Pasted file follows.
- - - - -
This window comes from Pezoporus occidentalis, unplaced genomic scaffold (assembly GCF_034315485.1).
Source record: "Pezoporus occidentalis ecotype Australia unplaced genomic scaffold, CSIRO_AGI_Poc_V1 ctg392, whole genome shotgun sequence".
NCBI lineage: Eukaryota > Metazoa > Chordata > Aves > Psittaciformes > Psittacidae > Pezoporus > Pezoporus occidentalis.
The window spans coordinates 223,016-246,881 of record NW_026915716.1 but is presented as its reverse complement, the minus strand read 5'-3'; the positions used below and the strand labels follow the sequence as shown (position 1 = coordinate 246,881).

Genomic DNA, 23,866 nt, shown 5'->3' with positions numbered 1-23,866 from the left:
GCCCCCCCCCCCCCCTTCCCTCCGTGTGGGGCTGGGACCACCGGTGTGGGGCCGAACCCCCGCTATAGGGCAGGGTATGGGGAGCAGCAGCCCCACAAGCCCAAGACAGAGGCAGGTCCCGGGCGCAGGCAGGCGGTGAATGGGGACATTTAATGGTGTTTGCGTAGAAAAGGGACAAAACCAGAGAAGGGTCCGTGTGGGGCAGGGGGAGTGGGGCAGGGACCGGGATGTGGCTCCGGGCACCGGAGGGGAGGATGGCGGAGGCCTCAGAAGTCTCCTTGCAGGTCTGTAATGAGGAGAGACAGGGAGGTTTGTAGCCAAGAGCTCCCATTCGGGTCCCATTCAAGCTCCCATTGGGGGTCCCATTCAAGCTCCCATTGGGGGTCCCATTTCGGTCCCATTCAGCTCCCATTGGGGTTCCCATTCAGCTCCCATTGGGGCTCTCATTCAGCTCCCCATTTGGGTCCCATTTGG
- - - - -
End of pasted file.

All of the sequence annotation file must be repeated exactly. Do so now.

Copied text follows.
This window comes from Pezoporus occidentalis, unplaced genomic scaffold (assembly GCF_034315485.1).
Source record: "Pezoporus occidentalis ecotype Australia unplaced genomic scaffold, CSIRO_AGI_Poc_V1 ctg392, whole genome shotgun sequence".
NCBI lineage: Eukaryota > Metazoa > Chordata > Aves > Psittaciformes > Psittacidae > Pezoporus > Pezoporus occidentalis.
The window spans coordinates 223,016-246,881 of record NW_026915716.1 but is presented as its reverse complement, the minus strand read 5'-3'; the positions used below and the strand labels follow the sequence as shown (position 1 = coordinate 246,881).

Genomic DNA, 23,866 nt, shown 5'->3' with positions numbered 1-23,866 from the left:
GCCCCCCCCCCCCCCTTCCCTCCGTGTGGGGCTGGGACCACCGGTGTGGGGCCGAACCCCCGCTATAGGGCAGGGTATGGGGAGCAGCAGCCCCACAAGCCCAAGACAGAGGCAGGTCCCGGGCGCAGGCAGGCGGTGAATGGGGACATTTAATGGTGTTTGCGTAGAAAAGGGACAAAACCAGAGAAGGGTCCGTGTGGGGCAGGGGGAGTGGGGCAGGGACCGGGATGTGGCTCCGGGCACCGGAGGGGAGGATGGCGGAGGCCTCAGAAGTCTCCTTGCAGGTCTGTAATGAGGAGAGACAGGGAGGTTTGTAGCCAAGAGCTCCCATTCGGGTCCCATTCAAGCTCCCATTGGGGGTCCCATTCAAGCTCCCATTGGGGGTCCCATTTCGGTCCCATTCAGCTCCCATTGGGGTTCCCATTCAGCTCCCATTGGGGCTCTCATTCAGCTCCCCATTTGGGTCCCATTTGG